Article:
SAN ANTONIO — For months, we've been talking about COVID-19 boosters, and many wonder when they'll need one.
On Friday, the FDA made the determination that the risk/benefit ratio was not in favor of boosters for the general public, but decided in favor for those over 65 or at high risk.
The CDC is meeting, too. Dr. Michael Almaleh, the Senior Medical Director for WellMed and Chief of Cardiology and Specialty Care, as well as one of the physician leaders for the WellMed COVID-19 Task Force told us, "This issue is meeting today to review all that data again and make the determination. We're assuming at this point of what constitutes high risk, and who specifically will be eligible for a booster shot."
About a month ago, a third shot was made available to those who are immunocompromised. But, that was a third shot in the primary vaccine series for those people to mount an adequate immune response.
Dr. Almaleh added, "Those individuals now will get three shots as part of their primary series at days zero, and then day 21 or 28, depending on which shot they get. And then 28 days after that second shot, they're eligible for a third shot of their primary series."
Johnson & Johnson says one dose of their vaccine is 72% effective in the U.S. and a booster given two months after the one-shot vaccine raises that effectiveness to 94%. But if it is given six months after the first shot, the effectiveness against severe or critical symptoms is raised to as high as 100%.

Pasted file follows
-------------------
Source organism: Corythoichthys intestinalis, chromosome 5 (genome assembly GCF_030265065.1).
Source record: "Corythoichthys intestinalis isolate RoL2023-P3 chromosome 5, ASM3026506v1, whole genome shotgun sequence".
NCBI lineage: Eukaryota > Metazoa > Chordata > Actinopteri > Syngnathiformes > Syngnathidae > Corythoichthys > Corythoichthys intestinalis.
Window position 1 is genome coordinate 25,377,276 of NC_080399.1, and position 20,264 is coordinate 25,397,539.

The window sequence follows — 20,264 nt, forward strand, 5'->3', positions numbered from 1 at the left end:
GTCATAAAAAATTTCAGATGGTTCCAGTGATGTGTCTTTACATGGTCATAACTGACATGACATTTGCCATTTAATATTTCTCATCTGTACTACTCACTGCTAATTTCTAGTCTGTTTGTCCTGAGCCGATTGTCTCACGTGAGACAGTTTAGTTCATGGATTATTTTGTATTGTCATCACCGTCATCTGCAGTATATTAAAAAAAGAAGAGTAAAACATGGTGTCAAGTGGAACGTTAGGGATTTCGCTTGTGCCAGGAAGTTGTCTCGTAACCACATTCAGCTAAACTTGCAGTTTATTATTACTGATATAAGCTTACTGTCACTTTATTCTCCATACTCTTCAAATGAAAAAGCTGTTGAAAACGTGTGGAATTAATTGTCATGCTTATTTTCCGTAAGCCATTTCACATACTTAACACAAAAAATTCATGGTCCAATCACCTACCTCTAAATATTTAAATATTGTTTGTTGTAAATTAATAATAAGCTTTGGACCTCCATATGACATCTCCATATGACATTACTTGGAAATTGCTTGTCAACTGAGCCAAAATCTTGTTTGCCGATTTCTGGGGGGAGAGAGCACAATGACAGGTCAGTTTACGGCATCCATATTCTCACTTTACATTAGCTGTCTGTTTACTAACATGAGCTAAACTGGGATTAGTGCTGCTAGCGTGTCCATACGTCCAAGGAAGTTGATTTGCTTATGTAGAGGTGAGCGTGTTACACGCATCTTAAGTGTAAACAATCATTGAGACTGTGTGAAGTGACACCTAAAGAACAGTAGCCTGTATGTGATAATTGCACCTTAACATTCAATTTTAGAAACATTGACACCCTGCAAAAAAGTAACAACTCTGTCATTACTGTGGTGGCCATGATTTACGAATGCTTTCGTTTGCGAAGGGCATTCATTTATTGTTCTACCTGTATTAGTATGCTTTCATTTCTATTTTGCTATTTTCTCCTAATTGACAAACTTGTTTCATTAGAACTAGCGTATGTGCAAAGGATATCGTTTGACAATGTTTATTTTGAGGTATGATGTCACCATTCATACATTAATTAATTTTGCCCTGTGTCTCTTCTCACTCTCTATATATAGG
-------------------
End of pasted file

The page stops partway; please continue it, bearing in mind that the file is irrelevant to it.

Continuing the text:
But when it is time for a booster, you need to make sure you stick to the same shot you got with your original vaccine series. Dr. Almaleh said, "If you look at some of the data for both Pfizer and Moderna data. The immune response after a third shot for any individual is really, really strong."
But what many want to know is how often might we need to get a shot if this disease sticks around in one form or another. Dr. Almaleh said, "It's not clear whether or not this will be eventually a two-shot with a booster series or whether there'll be multiple boosters in the future. We don't really know the answers to that question yet."
Dr. Almaleh says for those who have breakthrough infections, they should talk to their doctor about monoclonal antibody therapy whether they are vaccinated or not, because that can help mount an immune response too.
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